Though an accident policy provide that written notice must be given to the insurer at its home office of any accident and injury for which a claim is to be made thereunder, and affirmative proof of death furnished the insurer within two months from the time of death, and that suit thereon may not be brought before the expiry of three months from the date of filing proofs at its home office, nor brought at all unless begun within six months from the time of the death, held, that such six months' limitation applies only where, after furnishing said notice and proof of death within a reasonable time thereafter and after the expiry of said three months, sufficient time remains in which to bring suit within six months from said death.
The expression "unnecessary exposure to danger" includes exposure attributable to negligence on the part of the assured. It is intended to hold the insured to the exercise of ordinary care and exempt the insurer from liability in all cases of injury occurring in whole or in part through a failure on the part of the insured to exercise such care.
Where a given state of facts are such that reasonable men may fairly differ upon the question as to whether the insured died of injuries resulting from "unnecessary exposure to danger," the determination of the matter is for the jury. It is only where the facts are such that all reasonable men must draw the same conclusion from them that such a question is ever considered one of law for the court.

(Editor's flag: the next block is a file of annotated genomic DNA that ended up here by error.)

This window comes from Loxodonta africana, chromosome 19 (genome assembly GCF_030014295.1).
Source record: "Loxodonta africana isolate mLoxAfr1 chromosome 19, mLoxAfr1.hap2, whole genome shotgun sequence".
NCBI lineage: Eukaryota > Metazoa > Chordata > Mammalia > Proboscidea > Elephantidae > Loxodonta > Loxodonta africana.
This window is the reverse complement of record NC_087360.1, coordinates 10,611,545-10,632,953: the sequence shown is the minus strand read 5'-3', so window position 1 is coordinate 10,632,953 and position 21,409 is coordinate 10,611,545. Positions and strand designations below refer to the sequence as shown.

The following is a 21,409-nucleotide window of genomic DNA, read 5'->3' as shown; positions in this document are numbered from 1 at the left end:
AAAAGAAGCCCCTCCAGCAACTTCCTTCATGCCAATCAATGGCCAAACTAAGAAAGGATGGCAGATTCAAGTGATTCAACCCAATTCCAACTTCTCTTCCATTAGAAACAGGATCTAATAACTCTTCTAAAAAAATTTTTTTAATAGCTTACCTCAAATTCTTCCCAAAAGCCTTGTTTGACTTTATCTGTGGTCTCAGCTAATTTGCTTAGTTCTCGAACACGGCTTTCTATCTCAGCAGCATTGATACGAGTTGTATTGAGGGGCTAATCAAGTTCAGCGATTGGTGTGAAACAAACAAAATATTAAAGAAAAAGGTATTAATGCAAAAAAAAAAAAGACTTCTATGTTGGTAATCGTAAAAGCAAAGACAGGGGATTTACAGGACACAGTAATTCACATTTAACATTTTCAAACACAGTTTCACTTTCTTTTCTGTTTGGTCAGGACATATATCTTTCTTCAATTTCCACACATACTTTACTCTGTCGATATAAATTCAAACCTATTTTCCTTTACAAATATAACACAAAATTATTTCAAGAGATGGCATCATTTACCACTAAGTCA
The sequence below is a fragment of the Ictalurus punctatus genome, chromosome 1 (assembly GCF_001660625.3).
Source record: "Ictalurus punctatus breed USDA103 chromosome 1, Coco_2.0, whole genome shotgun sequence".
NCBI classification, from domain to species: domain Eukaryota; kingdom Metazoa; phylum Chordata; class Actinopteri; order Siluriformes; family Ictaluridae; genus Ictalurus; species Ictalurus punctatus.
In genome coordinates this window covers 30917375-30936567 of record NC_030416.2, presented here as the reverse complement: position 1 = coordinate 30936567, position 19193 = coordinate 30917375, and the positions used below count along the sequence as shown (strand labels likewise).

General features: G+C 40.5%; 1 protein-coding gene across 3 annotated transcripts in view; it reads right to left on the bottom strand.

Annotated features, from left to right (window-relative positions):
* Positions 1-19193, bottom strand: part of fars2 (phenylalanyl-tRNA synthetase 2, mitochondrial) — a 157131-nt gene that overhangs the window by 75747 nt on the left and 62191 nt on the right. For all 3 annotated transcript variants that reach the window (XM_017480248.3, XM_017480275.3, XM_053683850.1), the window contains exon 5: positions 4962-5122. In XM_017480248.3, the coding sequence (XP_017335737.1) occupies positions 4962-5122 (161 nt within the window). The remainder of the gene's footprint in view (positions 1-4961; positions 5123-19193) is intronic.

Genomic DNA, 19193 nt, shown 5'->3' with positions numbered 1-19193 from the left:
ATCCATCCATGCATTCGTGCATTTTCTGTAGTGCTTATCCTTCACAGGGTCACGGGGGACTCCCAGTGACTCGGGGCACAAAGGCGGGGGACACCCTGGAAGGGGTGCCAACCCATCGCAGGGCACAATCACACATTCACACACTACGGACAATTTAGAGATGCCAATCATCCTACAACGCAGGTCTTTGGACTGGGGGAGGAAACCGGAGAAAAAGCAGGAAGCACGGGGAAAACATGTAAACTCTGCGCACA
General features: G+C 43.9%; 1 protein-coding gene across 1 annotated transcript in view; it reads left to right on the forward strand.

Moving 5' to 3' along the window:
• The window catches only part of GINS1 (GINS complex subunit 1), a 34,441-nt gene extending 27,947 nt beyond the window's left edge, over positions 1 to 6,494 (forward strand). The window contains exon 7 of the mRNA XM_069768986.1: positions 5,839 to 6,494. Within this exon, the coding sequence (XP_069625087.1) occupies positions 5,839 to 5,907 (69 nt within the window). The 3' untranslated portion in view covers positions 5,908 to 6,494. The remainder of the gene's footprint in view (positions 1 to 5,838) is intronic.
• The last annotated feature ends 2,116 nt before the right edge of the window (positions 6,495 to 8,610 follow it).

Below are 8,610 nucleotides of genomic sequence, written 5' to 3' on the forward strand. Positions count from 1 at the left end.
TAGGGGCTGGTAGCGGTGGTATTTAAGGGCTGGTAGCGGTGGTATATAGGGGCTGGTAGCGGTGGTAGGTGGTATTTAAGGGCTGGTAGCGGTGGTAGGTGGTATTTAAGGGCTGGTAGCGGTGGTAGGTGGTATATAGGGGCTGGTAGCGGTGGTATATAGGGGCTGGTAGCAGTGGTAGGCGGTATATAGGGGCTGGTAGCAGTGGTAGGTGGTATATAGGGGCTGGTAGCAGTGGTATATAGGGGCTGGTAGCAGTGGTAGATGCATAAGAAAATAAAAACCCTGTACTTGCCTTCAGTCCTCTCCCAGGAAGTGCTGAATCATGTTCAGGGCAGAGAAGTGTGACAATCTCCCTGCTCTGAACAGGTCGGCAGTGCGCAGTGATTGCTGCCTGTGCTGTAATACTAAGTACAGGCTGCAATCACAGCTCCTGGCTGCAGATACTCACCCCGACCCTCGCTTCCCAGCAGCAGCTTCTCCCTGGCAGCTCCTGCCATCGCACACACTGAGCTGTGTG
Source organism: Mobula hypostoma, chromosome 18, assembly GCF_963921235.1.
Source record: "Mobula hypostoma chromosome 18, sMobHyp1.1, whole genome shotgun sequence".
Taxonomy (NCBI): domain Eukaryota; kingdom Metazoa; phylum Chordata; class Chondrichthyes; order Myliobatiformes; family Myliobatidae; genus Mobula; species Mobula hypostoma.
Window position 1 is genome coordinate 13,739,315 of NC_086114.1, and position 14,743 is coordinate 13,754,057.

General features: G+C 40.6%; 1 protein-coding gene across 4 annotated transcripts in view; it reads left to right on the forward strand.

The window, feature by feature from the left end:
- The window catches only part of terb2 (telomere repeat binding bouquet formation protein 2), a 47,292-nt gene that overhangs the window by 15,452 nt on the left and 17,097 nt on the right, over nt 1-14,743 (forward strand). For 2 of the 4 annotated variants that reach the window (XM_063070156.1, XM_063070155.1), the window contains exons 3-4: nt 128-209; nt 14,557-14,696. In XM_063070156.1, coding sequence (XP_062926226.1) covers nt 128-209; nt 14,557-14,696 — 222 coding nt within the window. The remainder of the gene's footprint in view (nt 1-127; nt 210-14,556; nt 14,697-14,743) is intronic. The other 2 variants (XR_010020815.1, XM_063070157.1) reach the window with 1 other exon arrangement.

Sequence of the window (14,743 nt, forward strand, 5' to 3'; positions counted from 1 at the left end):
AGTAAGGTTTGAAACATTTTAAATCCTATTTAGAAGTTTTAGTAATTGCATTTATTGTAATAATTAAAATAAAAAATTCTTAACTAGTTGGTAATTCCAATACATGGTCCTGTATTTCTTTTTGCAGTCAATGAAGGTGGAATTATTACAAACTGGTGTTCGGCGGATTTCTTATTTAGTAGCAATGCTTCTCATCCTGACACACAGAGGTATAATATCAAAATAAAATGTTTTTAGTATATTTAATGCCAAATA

Error from District Court, Oklahoma County; George W. Clark, Judge.
Action by William F. Adams and others against the Pacific Mutual Life Insurance Company. Judgment for plaintiffs, and defendant brings error. Reversed and remanded. Upon the death of plaintiff pending the action, it was revived in the name of Wallace Estell, Jr., his special administrator.
On June 28, 1904, William F. Adams, defendant in error, as plaintiff, sued the Pacific Mutual Life Insurance Company, plaintiff in error, in the district court of Oklahoma county, to recover $2,000 on an accident insurance policy issued by said company on the life of James Adams, and in favor of plaintiff as beneficiary. After issue joined, there was trial to a jury on March 28, 1908, which resulted in judgment for plaintiff. The insurance company brings the case here. In this court the death of William F. Adams has been suggested, and the cause by consent revived in the name of Wallace Estell, Jr., as special administrator.
The only question necessary for us to determine is: Did the court err in instructing the jury, over objection, in effect, that they could render a verdict on 9 of their number concurring and in rendering judgment on the verdict concurred in and signed by 11 of said jurors? The charge was based on article 2, § 19, which on this point reads: "The right of trial by jury shall be and remain inviolate, and a jury for the trial of civil cases in courts of record, other than county courts, shall consist of twelve men. *** In civil cases, three-fourths of the whole number of jurors concurring shall have power to render a verdict. *** In case a verdict is rendered by less than the whole number of jurors, the verdict shall be in writing and signed by each juror concurring therein." In support of its contention that this was error, defendant contends that, as this suit was brought prior to statehood, it had, when brought, a right to a common-law jury of 12 under the seventh amendment to the federal Constitution, and to a unanimous verdict, and that said right was unaffected by said change in the form of government and by said section of the state Constitution. The point is well taken. The right claimed was one of procedure...